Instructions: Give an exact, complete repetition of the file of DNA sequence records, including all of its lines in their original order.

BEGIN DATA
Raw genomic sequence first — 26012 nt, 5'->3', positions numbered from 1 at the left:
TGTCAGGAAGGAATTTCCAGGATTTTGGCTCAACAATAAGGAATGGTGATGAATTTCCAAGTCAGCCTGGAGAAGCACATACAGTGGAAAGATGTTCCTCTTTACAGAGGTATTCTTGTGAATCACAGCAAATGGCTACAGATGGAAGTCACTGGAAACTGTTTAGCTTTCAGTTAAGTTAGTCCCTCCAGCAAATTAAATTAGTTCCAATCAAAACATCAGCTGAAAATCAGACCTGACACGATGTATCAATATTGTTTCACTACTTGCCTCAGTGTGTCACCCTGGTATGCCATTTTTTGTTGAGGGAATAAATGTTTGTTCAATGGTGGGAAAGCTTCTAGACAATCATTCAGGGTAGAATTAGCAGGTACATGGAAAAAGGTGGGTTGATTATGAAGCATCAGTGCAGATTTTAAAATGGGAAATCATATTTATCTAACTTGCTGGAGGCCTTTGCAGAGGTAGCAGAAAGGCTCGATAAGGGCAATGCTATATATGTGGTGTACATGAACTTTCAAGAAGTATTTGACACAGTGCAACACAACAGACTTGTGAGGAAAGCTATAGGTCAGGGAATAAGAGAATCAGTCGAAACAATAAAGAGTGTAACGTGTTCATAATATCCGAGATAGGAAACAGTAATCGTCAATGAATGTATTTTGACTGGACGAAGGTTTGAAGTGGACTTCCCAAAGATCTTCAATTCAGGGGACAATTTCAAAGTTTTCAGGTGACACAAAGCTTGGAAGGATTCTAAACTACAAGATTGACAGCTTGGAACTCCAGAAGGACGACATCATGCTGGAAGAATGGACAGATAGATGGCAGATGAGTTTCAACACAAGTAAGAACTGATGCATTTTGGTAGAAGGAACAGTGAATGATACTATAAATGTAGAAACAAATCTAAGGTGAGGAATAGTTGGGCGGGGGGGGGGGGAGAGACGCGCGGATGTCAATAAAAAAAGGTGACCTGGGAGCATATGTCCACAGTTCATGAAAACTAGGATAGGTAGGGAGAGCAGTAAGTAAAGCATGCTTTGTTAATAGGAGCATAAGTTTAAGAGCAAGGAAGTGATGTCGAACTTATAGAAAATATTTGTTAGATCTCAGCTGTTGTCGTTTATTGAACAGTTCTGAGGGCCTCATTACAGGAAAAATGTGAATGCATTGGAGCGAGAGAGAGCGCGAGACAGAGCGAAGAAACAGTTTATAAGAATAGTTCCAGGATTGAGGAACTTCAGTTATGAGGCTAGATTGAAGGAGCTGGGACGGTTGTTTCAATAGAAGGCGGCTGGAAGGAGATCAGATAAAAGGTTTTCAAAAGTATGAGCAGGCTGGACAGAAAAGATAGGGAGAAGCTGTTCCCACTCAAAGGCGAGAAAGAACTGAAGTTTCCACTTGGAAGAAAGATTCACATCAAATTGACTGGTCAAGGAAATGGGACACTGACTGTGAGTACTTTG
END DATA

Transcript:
Raw genomic sequence first — 26012 nt, 5'->3', positions numbered from 1 at the left:
TGTCAGGAAGGAATTTCCAGGATTTTGGCTCAACAATAAGGAATGGTGATGAATTTCCAAGTCAGCCTGGAGAAGCACATACAGTGGAAAGATGTTCCTCTTTACAGAGGTATTCTTGTGAATCACAGCAAATGGCTACAGATGGAAGTCACTGGAAACTGTTTAGCTTTCAGTTAAGTTAGTCCCTCCAGCAAATTAAATTAGTTCCAATCAAAACATCAGCTGAAAATCAGACCTGACACGATGTATCAATATTGTTTCACTACTTGCCTCAGTGTGTCACCCTGGTATGCCATTTTTTGTTGAGGGAATAAATGTTTGTTCAATGGTGGGAAAGCTTCTAGACAATCATTCAGGGTAGAATTAGCAGGTACATGGAAAAAGGTGGGTTGATTATGAAGCATCAGTGCAGATTTTAAAATGGGAAATCATATTTATCTAACTTGCTGGAGGCCTTTGCAGAGGTAGCAGAAAGGCTCGATAAGGGCAATGCTATATATGTGGTGTACATGAACTTTCAAGAAGTATTTGACACAGTGCAACACAACAGACTTGTGAGGAAAGCTATAGGTCAGGGAATAAGAGAATCAGTCGAAACAATAAAGAGTGTAACGTGTTCATAATATCCGAGATAGGAAACAGTAATCGTCAATGAATGTATTTTGACTGGACGAAGGTTTGAAGTGGACTTCCCAAAGATCTTCAATTCAGGGGACAATTTCAAAGTTTTCAGGTGACACAAAGCTTGGAAGGATTCTAAACTACAAGATTGACAGCTTGGAACTCCAGAAGGACGACATCATGCTGGAAGAATGGACAGATAGATGGCAGATGAGTTTCAACACAAGTAAGAACTGATGCATTTTGGTAGAAGGAACAGTGAATGATACTATAAATGTAGAAACAAATCTAAGGTGAGGAATAGTTGGGCGGGGGGGGGGGGAGAGACGCGCGGATGTCAATAAAAAAAGGTGACCTGGGAGCATATGTCCACAGTTCATGAAAACTAGGATAGGTAGGGAGAGCAGTAAGTAAAGCATGCTTTGTTAATAGGAGCATAAGTTTAAGAGCAAGGAAGTGATGTCGAACTTATAGAAAATATTTGTTAGATCTCAGCTGTTGTCGTTTATTGAACAGTTCTGAGGGCCTCATTACAGGAAAAATGTGAATGCATTGGAGCGAGAGAGAGCGCGAGACAGAGCGAAGAAACAGTTTATAAGAATAGTTCCAGGATTGAGGAACTTCAGTTATGAGGCTAGATTGAAGGAGCTGGGACGGTTGTTTCAATAGAAGGCGGCTGGAAGGAGATCAGATAAAAGGTTTTCAAAAGTATGAGCAGGCTGGACAGAAAAGATAGGGAGAAGCTGTTCCCACTCAAAGGCGAGAAAGAACTGAAGTTTCCACTTGGAAGAAAGATTCACATCAAATTGACTGGTCAAGGAAATGGGACACTGACTGTGAGTACTTTG